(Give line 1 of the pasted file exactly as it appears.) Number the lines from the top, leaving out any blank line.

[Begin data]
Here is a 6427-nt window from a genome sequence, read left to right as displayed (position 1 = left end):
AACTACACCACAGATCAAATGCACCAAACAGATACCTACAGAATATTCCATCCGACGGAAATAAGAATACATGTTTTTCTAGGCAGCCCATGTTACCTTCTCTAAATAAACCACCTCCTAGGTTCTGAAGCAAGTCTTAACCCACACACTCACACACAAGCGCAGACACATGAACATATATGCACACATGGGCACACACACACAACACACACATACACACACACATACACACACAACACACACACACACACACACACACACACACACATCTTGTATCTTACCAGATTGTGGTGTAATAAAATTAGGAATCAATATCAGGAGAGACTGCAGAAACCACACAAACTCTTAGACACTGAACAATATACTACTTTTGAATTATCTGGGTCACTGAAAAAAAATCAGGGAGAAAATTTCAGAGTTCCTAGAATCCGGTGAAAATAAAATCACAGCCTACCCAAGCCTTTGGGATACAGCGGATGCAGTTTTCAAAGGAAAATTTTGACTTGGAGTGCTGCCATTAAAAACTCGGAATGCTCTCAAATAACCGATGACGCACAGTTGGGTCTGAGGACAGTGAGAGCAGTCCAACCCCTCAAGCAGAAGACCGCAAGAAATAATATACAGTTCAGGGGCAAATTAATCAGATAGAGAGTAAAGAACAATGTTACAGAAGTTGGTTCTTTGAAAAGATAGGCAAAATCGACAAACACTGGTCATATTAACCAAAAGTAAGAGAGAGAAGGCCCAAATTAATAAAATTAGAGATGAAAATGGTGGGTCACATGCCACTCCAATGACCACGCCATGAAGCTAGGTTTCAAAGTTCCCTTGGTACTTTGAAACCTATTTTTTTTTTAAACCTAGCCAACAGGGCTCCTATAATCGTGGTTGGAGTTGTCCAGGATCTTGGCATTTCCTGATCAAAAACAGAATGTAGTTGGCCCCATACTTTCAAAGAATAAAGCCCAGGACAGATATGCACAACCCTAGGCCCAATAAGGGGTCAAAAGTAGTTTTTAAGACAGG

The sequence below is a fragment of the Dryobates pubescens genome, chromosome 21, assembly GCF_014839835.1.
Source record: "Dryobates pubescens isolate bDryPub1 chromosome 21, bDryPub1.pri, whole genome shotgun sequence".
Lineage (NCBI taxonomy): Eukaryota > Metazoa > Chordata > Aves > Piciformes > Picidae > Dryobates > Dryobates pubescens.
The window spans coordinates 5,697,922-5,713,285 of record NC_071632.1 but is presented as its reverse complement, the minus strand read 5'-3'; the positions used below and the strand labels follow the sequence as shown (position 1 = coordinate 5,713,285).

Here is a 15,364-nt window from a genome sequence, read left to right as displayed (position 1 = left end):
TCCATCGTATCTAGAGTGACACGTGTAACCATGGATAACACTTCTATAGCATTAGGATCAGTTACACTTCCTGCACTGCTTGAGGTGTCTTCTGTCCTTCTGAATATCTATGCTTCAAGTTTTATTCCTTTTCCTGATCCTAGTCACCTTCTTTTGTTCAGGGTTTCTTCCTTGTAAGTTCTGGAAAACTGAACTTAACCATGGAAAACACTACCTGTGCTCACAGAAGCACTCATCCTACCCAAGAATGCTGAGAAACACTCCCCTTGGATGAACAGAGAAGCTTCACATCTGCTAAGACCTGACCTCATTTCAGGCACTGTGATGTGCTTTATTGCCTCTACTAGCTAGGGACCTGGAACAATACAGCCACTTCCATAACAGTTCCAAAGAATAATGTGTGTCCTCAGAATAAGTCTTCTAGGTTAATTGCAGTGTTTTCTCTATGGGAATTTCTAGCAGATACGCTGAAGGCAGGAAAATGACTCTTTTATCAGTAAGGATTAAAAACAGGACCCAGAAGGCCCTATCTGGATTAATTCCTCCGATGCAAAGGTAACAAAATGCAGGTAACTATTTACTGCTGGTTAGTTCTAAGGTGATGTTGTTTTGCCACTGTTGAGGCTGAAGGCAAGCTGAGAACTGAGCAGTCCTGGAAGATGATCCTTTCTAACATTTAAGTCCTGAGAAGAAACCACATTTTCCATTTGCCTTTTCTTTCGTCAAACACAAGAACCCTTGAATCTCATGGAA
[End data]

Here is a 6427-nt window from a genome sequence, read left to right as displayed (position 1 = left end):